Takashi Miike’s “Sukiyaki Western Django” – 2008 NYAFF & Japan Cuts Review

Much like the Japanese beef stew that gives the film its title, Takashi Miike’s “Sukiyaki Western Django” is a cinematic concoction chock-full of potentially tasty ingredients. Classic Hollywood westerns, Italian spaghetti westerns, Japanese chanbara films, and the “Eastern Westerns” released by Japan’s Nikkatsu studios in the 1950’s and ‘60s are but a few of the elements in this film’s stylistic DNA. The film’s title neatly reflects the triumvirate Japanese-American-Italian influences to be found within. Having it all refracted through the cockeyed vision of Miike, the prolific enfant terrible of contemporary Japanese cinema, promises a mind-blowing experience, at least on paper.

The pre-credits sequence is indeed promising: Quentin Tarantino, Miike’s most famous fan, appears in an extended cameo as Piringo, a poncho-wearing gunslinger who tells the story of the centuries-long feud between the red-costumed Heike and the white-costumed Genji clans. The story is set, according to an on-screen title, “several hundred years after the Battle of Dannoura,” a major conflict between the two clans that occurred in 1185. Tarantino, clearly relishing every second of his onscreen time, relates his tale in an odd accent that sounds like Toshiro Mifune, Clint Eastwood and John Wayne rolled all into one. On a luridly artificial desert set complete with a painted sun and mountain, Piringo, after dispatching three gunslinger foes in a sequence clearly cribbed from the opening scene of Sergio Leone’s “Once Upon a Time in the West,” partakes of the titular dish with a baroque flourish.

So far, so good. The film’s opening sequence not only sets up the premise, but also the visual style, colored with a lovingly burnished autumnal tone that bathes the widescreen image in a nicely rendered glow, a testament to the excellent work of veteran cinematographer Toyomichi Kurita. The sets by production designer Takashi Sasaki are also impressive, seamlessly melding the film’s fusion of influences. Also established at the outset is the style of dialogue. The film’s Japanese cast speaks not in their native tongue, but in heavily accented, phonetically spoken English that in most cases is very difficult to understand without the help of subtitles (which were, alas, not included in the preview screener I viewed). This poses a problem in navigating the complicated twists and turns that the story takes, making what is happening unintelligible much of the time. However, the fact that the film’s antecedents are so clear – it follows the basic trajectory of both Akira Kurosawa’s “Yojimbo” and Leone’s “A Fistful of Dollars” – helps to clarify things a little bit.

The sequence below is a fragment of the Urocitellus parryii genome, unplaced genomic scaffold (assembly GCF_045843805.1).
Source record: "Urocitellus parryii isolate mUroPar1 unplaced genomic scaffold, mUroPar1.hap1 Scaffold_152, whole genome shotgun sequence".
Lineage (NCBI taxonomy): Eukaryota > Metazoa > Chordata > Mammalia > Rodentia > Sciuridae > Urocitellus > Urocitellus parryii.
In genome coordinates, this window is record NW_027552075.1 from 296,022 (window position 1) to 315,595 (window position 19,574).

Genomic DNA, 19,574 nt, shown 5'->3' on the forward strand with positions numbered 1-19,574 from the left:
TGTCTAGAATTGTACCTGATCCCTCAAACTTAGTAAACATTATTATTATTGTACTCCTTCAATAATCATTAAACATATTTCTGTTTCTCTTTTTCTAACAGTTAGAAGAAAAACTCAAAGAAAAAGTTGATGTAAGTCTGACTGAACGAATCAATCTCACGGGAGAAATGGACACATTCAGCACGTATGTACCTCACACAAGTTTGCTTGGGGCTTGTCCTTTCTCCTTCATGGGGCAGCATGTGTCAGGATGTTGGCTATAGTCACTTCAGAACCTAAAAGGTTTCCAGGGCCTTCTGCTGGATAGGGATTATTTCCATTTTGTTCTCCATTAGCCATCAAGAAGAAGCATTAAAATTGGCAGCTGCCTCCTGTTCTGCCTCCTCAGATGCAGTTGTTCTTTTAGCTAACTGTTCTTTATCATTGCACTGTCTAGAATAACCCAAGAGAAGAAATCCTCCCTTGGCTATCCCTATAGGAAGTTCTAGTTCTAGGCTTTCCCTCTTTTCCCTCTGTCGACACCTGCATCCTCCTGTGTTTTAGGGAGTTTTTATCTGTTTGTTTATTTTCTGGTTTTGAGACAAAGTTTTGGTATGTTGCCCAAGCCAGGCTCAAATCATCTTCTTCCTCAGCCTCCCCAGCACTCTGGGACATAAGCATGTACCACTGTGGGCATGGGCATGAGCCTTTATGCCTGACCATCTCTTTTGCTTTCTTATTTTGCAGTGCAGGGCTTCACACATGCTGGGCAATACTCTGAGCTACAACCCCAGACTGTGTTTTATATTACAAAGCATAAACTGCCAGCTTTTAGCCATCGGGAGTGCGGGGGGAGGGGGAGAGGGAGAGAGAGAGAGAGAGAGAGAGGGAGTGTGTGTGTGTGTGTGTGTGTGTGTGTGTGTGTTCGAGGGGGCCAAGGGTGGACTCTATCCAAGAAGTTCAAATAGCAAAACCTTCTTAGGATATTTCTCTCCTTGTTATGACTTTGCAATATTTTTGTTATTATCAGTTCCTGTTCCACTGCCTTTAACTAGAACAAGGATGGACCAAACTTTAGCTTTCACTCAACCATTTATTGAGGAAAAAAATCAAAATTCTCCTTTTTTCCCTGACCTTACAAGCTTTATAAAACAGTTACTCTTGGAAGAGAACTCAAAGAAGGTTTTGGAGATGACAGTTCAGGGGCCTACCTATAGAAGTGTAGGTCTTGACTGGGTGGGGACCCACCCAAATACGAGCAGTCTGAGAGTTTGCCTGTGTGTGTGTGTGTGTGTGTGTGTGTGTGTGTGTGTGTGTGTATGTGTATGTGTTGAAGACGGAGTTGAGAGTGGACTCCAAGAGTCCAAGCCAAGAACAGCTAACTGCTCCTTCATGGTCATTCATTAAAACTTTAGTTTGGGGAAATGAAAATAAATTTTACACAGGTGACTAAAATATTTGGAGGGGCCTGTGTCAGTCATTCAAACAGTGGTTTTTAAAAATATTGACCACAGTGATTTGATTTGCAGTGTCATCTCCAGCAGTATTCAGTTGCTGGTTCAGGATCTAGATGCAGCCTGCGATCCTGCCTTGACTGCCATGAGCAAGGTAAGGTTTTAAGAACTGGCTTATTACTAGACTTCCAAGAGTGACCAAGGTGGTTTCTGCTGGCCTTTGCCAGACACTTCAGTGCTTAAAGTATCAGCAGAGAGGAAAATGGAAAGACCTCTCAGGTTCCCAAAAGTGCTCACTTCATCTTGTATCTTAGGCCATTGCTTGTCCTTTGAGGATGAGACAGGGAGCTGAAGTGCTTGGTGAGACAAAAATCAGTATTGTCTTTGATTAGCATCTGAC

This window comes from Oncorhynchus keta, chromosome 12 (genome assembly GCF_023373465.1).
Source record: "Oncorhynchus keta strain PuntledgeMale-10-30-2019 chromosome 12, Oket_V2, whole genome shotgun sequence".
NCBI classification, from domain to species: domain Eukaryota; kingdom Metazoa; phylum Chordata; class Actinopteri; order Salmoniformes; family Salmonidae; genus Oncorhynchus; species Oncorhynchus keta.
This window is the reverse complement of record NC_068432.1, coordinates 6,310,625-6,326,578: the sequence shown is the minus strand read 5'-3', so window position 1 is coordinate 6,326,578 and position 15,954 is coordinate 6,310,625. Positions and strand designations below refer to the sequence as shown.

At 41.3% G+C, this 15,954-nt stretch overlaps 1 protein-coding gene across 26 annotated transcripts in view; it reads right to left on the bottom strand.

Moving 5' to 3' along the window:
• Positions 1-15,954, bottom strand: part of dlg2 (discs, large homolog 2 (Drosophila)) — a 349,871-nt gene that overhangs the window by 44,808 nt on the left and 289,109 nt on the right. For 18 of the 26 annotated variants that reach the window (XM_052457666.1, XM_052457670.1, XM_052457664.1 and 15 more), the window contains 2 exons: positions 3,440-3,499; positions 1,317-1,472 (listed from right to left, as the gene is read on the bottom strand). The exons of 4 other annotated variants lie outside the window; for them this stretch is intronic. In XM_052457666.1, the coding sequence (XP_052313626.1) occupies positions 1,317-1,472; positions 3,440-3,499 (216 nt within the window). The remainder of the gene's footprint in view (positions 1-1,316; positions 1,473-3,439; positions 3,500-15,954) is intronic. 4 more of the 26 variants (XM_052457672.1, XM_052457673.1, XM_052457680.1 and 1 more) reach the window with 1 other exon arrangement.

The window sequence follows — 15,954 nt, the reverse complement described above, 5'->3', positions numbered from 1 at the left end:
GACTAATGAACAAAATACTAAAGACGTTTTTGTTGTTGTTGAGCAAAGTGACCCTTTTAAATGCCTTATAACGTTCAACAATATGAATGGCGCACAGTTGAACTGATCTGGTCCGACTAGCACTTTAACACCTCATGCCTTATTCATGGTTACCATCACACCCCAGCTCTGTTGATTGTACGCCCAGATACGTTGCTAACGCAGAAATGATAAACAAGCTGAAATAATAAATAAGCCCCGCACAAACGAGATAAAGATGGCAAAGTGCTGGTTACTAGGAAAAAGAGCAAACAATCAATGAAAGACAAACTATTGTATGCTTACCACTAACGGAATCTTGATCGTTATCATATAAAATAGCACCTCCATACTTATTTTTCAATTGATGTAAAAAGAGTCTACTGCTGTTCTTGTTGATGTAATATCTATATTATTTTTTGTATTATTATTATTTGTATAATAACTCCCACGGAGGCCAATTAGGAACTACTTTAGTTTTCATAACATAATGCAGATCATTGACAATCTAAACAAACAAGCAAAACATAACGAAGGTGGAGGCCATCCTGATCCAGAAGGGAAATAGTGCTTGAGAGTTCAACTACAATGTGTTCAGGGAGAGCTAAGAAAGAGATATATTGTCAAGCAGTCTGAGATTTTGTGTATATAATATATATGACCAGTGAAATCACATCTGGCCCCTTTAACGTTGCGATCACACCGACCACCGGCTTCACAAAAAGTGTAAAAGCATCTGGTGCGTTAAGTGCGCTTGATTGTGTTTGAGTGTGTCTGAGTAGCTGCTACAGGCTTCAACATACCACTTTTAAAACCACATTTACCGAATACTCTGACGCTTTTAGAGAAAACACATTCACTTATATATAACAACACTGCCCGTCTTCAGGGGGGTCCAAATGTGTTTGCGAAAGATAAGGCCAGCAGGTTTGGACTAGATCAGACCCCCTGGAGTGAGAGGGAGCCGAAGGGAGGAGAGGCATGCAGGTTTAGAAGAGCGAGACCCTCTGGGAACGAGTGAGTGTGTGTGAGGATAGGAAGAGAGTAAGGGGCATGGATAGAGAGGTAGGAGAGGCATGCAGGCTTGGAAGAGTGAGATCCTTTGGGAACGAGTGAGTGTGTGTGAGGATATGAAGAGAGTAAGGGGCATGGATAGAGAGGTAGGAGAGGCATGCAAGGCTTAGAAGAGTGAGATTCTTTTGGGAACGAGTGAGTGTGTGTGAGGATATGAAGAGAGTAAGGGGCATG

And therein lies the film’s fatal weakness: we’ve really seen it all before. Once the novelty of its Asian-fusion milieu and its unusual verbal syntax wears off, the film proceeds to spin its wheels for two hours and doesn’t really take its premise anywhere. What prevents “Sukiyaki Western Django” from being the fun experience it really should be is its distinct air of calculation. Much too often, the film comes across as a self-conscious, midnight-movie feature aimed at the Ain’t It Cool News fanboy crowd. While there is much to admire, especially in the film’s visual scheme, in the end it becomes in a rather enervating experience. What made such films as “Yojimbo,” “A Fistful of Dollars,” Kurosawa’s “Seven Samurai,” John Sturges’ “The Magnificent Seven” and Sergio Corbucci’s seminal spaghetti Western Django (all cited on the film’s website as cinematic ancestors) enduring classics was that they stood alone as fully realized works; they were not specifically created as cult objects and occasions for “spot-the-influence” parlor games. The approach that Miike takes with his material – the accented English that seems to be an analogue to the dubbed English in Italian Westerns, as well as the direct cinematic references sprinkled throughout – unfortunately has the effect of lending everything an arch, distancing, sub-Brechtian air.

That said, I should cite the film’s one major asset – which alone helps to redeem it and breathe needed life into this airless environment – is the great veteran actress Kaori Momoi. Playing a tough female gunslinger, Momoi is a mesmerizing presence that commands the screen whenever she appears. And she is clearly having fun, especially in the final showdown, handling guns as if she’s been doing it all her life. The only part of her performance that doesn’t work is an extended flashback sequence in which she is a willowy, submissive paramour to Tarantino, a role that doesn’t fit her at all. Still, when Momoi is on screen, she is a volcanic force that breaks through the film’s mannerist veneer.

“Sukiyaki Western Django” screens at the Japan Society on July 5 as part of the New York Asian Film Festival and the Japan Cuts Festival of New Japanese Film. Tickets may be purchased online from the Japan Society.